French Fries

french fries

French fries are perfect options as a light snack. But how to cook them? It’s very straightforward: after peeling a specified amount of potatoes, let’s say 6 medium-sized potatoes, the potatoes need to be cut into pieces which are shaped as sticks.

I love my french fries crispy on the outside and soft on the inside.

So, the golden rule to follow to have the french fries done up crispy, is to cut the potato pieces as thin as the vegetable would allow it. After that, you place the cut-up-potatoes with a measured amount of cooking oil – I would say, three tablespoons of oil, but not before the oil’s heated up in the cooking pot over a medium heat range.

Following that, you fry the potatoes, turning them a fair few times, until the potatoes are soft enough. Then you leave the potatoes to cool for a couple of minutes, at first. After that, the cooking oil should be reheated at a medium heat once more. Then fry the potatoes in the oil to your liking and when done, serve the french fries sprinkled with a very light amount of salt. I try to avoid having a golden brown shade of french fries, whenever I can because it’s not a very traditional option and at a fry-up, golden brown french fries would perhaps require twice as much oil than regular good old french fries.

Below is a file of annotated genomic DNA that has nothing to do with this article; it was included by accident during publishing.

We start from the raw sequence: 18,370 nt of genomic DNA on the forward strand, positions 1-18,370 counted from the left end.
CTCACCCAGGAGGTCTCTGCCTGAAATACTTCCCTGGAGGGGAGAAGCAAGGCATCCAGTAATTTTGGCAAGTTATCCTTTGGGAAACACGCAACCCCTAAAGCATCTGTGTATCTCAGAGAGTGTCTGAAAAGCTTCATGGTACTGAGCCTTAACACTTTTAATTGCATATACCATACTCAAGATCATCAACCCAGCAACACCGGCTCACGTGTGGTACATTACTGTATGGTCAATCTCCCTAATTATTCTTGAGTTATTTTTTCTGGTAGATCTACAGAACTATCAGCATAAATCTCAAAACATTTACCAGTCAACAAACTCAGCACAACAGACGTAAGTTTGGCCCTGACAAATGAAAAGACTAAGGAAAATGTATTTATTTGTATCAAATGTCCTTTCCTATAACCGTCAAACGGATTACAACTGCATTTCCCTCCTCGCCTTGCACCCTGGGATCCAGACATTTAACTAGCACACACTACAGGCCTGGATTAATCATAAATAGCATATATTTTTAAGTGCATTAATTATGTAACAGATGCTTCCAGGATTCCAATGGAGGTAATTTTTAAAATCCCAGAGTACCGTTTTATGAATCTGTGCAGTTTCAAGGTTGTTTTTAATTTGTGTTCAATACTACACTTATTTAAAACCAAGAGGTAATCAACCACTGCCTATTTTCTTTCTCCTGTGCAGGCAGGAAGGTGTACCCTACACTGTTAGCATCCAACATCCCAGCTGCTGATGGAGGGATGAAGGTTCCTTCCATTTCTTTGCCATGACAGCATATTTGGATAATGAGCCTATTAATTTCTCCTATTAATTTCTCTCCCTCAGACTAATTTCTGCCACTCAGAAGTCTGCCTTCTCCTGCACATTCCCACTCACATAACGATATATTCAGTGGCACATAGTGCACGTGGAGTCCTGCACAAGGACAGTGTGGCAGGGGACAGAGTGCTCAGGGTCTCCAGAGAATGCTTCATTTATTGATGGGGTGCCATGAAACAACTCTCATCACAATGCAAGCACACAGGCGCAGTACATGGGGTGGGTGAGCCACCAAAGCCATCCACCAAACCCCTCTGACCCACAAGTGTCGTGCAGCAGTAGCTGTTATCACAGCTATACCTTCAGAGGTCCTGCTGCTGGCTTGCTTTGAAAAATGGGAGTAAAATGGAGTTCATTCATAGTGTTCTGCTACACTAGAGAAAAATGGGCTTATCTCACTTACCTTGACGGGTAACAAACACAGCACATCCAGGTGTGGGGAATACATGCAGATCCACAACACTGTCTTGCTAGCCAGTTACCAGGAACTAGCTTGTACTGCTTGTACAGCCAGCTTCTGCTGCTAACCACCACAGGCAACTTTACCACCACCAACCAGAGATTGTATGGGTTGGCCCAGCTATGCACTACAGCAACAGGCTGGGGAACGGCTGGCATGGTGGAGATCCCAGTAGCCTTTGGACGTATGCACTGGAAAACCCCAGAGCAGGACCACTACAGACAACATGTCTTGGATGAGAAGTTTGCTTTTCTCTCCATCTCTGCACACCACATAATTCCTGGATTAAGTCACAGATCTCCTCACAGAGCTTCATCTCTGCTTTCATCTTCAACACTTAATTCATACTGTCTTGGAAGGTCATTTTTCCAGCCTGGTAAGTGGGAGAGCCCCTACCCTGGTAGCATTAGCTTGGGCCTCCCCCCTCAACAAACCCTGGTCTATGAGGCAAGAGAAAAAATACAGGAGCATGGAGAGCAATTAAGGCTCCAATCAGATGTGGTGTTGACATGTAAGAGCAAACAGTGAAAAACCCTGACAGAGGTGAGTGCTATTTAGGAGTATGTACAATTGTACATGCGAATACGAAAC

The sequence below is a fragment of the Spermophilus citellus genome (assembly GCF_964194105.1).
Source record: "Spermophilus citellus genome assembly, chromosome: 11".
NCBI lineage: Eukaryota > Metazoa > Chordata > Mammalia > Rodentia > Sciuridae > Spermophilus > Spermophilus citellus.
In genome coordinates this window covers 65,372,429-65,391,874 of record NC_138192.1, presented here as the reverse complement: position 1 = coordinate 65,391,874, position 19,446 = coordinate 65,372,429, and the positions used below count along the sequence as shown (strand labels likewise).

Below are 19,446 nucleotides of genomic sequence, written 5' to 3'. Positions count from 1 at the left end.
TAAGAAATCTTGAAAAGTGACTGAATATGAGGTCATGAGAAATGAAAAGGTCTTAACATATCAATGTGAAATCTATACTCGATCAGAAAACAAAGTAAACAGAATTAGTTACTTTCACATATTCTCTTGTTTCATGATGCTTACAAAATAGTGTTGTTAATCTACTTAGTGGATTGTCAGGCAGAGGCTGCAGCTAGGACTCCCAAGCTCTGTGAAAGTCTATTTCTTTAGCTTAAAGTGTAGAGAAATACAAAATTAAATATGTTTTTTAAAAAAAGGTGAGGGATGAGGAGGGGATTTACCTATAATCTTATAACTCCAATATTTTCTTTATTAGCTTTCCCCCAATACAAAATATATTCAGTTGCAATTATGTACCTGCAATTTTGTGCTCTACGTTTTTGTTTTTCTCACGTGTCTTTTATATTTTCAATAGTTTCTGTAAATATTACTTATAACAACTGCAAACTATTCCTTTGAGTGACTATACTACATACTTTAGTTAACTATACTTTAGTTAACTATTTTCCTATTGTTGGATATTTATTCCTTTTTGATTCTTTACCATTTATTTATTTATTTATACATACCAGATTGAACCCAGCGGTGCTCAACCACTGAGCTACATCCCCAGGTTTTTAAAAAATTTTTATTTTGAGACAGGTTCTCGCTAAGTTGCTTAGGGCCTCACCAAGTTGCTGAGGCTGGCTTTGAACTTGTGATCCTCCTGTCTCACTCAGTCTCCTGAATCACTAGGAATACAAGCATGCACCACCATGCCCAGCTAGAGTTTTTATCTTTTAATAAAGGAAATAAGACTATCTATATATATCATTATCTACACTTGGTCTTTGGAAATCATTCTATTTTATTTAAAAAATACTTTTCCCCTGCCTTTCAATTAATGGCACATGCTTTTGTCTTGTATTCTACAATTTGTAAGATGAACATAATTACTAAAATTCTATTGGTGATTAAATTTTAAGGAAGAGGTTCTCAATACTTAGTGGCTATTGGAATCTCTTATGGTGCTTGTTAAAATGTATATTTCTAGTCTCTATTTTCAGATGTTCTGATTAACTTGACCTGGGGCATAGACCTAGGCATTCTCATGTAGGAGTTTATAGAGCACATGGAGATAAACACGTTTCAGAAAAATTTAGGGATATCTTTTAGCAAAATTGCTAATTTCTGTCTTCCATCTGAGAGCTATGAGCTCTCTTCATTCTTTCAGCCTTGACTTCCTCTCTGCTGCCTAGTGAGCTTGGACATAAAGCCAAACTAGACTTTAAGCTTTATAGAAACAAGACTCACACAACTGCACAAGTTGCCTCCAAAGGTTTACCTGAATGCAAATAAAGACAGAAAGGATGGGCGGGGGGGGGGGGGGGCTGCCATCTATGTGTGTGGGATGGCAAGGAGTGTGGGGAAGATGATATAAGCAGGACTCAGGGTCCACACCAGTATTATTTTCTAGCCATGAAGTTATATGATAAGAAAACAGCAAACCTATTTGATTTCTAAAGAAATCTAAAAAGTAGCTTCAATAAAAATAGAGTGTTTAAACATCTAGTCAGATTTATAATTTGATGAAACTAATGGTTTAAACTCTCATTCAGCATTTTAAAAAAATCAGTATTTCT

Yee Sang Dishes For CNY

Yee sang dishes are very popular with Malaysians. Often, when you meet foreigners, they give you a quizzical look over our obsession with nasi lemak, but overtime you learn to ignore because they haven’t really warmed (or adapted for the length of time they were here) to our culture. It’s just the same in England, Germany and Singapore, people always look at you, like there must be something crazy about loving your country so much, because there is one thing as being patriotic and a whole different thing, as being almost possessive, successful at home and “knowing nothing else but your country”.